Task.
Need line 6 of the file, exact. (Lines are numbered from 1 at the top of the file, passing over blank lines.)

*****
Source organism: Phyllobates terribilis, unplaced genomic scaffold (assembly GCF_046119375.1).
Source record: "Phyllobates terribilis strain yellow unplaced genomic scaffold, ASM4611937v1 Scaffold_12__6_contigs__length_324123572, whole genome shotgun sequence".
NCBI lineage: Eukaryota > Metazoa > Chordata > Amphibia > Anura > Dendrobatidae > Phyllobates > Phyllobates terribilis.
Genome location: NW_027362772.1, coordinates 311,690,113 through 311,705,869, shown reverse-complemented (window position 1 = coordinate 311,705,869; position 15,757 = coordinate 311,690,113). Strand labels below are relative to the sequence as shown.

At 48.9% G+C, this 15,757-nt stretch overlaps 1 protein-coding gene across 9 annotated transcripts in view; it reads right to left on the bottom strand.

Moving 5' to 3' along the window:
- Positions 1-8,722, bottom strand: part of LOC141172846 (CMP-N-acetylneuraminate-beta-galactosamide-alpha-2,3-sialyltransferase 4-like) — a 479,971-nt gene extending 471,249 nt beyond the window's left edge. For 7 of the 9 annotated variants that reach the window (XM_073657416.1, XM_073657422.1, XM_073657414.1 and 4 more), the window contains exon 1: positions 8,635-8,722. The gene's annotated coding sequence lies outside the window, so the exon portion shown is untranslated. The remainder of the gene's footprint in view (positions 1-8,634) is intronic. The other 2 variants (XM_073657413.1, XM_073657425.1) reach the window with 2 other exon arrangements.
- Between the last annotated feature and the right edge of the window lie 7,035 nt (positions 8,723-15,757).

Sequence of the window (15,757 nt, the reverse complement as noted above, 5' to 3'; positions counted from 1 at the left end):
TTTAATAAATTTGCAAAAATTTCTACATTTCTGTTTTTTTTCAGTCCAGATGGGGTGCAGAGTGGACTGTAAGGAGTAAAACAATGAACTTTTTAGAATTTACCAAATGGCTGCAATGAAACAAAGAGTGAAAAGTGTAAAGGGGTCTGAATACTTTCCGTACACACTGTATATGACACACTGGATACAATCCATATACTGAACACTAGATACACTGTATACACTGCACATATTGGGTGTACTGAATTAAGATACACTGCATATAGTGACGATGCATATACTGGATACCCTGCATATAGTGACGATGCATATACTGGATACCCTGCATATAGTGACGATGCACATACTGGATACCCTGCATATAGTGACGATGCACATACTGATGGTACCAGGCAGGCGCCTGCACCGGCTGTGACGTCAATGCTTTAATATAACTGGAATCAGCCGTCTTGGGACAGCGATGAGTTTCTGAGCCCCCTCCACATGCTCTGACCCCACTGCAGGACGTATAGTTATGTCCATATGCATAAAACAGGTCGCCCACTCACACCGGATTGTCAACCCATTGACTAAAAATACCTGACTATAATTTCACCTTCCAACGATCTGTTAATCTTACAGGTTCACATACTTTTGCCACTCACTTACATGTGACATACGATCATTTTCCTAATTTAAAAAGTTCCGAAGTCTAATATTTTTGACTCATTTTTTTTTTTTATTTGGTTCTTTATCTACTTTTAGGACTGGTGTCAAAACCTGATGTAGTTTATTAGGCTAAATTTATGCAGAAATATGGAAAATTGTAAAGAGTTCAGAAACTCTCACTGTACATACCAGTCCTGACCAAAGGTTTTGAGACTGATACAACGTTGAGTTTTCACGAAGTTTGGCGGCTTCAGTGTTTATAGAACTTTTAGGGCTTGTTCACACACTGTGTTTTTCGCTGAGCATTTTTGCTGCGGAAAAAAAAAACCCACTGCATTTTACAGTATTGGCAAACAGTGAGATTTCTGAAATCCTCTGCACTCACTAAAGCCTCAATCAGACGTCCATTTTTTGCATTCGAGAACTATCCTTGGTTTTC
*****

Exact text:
Moving 5' to 3' along the window: